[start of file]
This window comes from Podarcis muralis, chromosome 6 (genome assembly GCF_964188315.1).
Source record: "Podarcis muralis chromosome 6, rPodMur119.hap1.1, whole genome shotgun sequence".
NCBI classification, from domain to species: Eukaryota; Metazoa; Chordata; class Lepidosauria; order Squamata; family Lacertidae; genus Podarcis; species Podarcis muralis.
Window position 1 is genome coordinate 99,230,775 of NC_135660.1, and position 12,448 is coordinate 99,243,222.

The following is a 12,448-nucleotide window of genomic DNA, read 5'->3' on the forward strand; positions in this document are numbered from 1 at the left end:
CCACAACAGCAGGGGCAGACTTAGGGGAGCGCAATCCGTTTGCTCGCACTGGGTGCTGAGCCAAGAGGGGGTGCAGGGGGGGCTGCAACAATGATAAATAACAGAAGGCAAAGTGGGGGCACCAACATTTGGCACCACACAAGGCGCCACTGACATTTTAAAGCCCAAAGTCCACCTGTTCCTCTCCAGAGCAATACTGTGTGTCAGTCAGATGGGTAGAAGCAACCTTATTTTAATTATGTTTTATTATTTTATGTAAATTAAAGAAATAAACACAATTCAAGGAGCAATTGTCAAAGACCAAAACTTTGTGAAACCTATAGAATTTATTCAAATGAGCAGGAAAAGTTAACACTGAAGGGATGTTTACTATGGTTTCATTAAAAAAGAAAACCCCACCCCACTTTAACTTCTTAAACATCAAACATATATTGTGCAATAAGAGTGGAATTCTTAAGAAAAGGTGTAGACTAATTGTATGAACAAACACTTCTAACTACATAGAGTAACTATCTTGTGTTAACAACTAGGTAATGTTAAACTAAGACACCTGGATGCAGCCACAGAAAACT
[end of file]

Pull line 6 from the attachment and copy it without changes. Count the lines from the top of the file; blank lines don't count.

CCACAACAGCAGGGGCAGACTTAGGGGAGCGCAATCCGTTTGCTCGCACTGGGTGCTGAGCCAAGAGGGGGTGCAGGGGGGGCTGCAACAATGATAAATAACAGAAGGCAAAGTGGGGGCACCAACATTTGGCACCACACAAGGCGCCACTGACATTTTAAAGCCCAAAGTCCACCTGTTCCTCTCCAGAGCAATACTGTGTGTCAGTCAGATGGGTAGAAGCAACCTTATTTTAATTATGTTTTATTATTTTATGTAAATTAAAGAAATAAACACAATTCAAGGAGCAATTGTCAAAGACCAAAACTTTGTGAAACCTATAGAATTTATTCAAATGAGCAGGAAAAGTTAACACTGAAGGGATGTTTACTATGGTTTCATTAAAAAAGAAAACCCCACCCCACTTTAACTTCTTAAACATCAAACATATATTGTGCAATAAGAGTGGAATTCTTAAGAAAAGGTGTAGACTAATTGTATGAACAAACACTTCTAACTACATAGAGTAACTATCTTGTGTTAACAACTAGGTAATGTTAAACTAAGACACCTGGATGCAGCCACAGAAAACT